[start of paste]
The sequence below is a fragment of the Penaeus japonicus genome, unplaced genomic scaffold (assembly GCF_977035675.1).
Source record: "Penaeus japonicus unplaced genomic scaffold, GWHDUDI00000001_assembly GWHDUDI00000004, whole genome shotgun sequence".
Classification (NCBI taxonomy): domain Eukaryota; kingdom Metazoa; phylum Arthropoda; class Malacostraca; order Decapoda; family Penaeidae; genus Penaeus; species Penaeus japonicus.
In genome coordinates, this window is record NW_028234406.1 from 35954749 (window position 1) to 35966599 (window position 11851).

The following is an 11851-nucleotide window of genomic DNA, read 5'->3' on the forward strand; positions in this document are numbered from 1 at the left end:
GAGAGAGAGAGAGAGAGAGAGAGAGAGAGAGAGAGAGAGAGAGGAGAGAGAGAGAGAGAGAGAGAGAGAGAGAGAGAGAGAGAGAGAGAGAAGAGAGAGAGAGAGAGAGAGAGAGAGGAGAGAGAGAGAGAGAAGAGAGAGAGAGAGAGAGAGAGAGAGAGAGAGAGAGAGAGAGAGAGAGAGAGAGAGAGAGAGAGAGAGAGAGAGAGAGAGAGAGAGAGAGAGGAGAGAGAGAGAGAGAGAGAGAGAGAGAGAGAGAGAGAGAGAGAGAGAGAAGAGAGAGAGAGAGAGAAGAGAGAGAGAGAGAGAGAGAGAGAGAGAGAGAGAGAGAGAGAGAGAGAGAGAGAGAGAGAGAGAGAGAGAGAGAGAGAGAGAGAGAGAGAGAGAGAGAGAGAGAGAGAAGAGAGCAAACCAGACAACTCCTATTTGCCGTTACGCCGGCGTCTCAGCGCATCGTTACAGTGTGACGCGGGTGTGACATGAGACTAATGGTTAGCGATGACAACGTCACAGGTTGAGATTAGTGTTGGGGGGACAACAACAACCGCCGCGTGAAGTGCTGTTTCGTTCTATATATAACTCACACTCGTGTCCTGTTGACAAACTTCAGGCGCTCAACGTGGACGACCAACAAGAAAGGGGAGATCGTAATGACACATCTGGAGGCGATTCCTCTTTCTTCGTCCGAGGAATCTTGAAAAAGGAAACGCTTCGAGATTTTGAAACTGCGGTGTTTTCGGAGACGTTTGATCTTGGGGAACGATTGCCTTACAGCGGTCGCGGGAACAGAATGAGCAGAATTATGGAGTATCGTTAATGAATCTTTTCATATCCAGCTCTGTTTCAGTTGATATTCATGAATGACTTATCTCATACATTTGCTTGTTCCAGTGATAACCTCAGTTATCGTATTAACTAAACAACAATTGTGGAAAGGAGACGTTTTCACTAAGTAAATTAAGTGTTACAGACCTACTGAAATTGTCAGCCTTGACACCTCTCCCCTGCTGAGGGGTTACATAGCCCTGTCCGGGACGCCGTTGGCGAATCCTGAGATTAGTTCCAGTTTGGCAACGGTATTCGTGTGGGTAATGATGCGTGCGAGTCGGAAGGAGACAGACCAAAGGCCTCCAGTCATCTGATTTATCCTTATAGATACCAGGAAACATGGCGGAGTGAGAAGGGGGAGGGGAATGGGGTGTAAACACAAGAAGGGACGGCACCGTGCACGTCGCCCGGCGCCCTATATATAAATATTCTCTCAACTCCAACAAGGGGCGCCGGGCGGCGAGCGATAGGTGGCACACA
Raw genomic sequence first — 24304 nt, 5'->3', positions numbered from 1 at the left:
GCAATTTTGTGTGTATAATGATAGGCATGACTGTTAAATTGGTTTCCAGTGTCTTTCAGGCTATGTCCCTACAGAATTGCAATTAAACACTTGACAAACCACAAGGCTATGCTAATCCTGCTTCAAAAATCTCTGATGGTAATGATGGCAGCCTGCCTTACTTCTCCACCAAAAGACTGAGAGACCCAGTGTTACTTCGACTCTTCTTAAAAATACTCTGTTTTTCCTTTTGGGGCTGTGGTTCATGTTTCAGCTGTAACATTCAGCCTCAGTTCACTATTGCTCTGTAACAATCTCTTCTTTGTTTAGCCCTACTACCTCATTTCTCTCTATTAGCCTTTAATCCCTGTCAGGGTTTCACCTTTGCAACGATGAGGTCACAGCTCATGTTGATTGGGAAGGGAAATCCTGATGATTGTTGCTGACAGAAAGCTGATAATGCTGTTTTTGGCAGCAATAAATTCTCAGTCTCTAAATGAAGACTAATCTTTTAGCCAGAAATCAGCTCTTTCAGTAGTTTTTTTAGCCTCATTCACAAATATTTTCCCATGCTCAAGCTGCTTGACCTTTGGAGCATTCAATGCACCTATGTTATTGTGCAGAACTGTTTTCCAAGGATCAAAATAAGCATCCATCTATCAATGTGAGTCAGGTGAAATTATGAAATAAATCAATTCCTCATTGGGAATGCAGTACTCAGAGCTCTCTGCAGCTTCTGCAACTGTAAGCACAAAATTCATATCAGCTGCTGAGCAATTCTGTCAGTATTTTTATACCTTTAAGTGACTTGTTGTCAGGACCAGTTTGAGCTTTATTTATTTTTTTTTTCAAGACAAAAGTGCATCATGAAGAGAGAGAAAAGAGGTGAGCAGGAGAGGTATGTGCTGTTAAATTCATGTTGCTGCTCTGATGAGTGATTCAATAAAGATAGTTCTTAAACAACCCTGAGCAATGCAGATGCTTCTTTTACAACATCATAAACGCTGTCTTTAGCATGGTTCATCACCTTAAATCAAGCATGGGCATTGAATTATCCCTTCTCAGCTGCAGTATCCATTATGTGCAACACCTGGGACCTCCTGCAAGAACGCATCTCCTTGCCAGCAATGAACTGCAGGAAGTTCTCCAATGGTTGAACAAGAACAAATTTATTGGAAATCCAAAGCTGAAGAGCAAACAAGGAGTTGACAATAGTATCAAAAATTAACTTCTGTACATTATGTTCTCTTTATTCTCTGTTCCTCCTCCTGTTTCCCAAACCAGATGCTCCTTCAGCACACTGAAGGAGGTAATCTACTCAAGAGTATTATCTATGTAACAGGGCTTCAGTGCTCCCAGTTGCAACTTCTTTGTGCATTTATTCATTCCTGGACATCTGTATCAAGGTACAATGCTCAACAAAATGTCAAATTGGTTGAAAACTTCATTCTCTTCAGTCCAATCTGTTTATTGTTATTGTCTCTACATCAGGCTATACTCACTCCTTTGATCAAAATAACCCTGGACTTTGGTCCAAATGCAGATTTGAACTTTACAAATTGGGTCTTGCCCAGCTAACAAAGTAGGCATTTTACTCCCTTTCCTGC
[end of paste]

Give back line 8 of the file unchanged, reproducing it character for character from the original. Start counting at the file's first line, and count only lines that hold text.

GCAATTTTGTGTGTATAATGATAGGCATGACTGTTAAATTGGTTTCCAGTGTCTTTCAGGCTATGTCCCTACAGAATTGCAATTAAACACTTGACAAACCACAAGGCTATGCTAATCCTGCTTCAAAAATCTCTGATGGTAATGATGGCAGCCTGCCTTACTTCTCCACCAAAAGACTGAGAGACCCAGTGTTACTTCGACTCTTCTTAAAAATACTCTGTTTTTCCTTTTGGGGCTGTGGTTCATGTTTCAGCTGTAACATTCAGCCTCAGTTCACTATTGCTCTGTAACAATCTCTTCTTTGTTTAGCCCTACTACCTCATTTCTCTCTATTAGCCTTTAATCCCTGTCAGGGTTTCACCTTTGCAACGATGAGGTCACAGCTCATGTTGATTGGGAAGGGAAATCCTGATGATTGTTGCTGACAGAAAGCTGATAATGCTGTTTTTGGCAGCAATAAATTCTCAGTCTCTAAATGAAGACTAATCTTTTAGCCAGAAATCAGCTCTTTCAGTAGTTTTTTTAGCCTCATTCACAAATATTTTCCCATGCTCAAGCTGCTTGACCTTTGGAGCATTCAATGCACCTATGTTATTGTGCAGAACTGTTTTCCAAGGATCAAAATAAGCATCCATCTATCAATGTGAGTCAGGTGAAATTATGAAATAAATCAATTCCTCATTGGGAATGCAGTACTCAGAGCTCTCTGCAGCTTCTGCAACTGTAAGCACAAAATTCATATCAGCTGCTGAGCAATTCTGTCAGTATTTTTATACCTTTAAGTGACTTGTTGTCAGGACCAGTTTGAGCTTTATTTATTTTTTTTTTCAAGACAAAAGTGCATCATGAAGAGAGAGAAAAGAGGTGAGCAGGAGAGGTATGTGCTGTTAAATTCATGTTGCTGCTCTGATGAGTGATTCAATAAAGATAGTTCTTAAACAACCCTGAGCAATGCAGATGCTTCTTTTACAACATCATAAACGCTGTCTTTAGCATGGTTCATCACCTTAAATCAAGCATGGGCATTGAATTATCCCTTCTCAGCTGCAGTATCCATTATGTGCAACACCTGGGACCTCCTGCAAGAACGCATCTCCTTGCCAGCAATGAACTGCAGGAAGTTCTCCAATGGTTGAACAAGAACAAATTTATTGGAAATCCAAAGCTGAAGAGCAAACAAGGAGTTGACAATAGTATCAAAAATTAACTTCTGTACATTATGTTCTCTTTATTCTCTGTTCCTCCTCCTGTTTCCCAAACCAGATGCTCCTTCAGCACACTGAAGGAGGTAATCTACTCAAGAGTATTATCTATGTAACAGGGCTTCAGTGCTCCCAGTTGCAACTTCTTTGTGCATTTATTCATTCCTGGACATCTGTATCAAGGTACAATGCTCAACAAAATGTCAAATTGGTTGAAAACTTCATTCTCTTCAGTCCAATCTGTTTATTGTTATTGTCTCTACATCAGGCTATACTCACTCCTTTGATCAAAATAACCCTGGACTTTGGTCCAAATGCAGATTTGAACTTTACAAATTGGGTCTTGCCCAGCTAACAAAGTAGGCATTTTACTCCCTTTCCTGC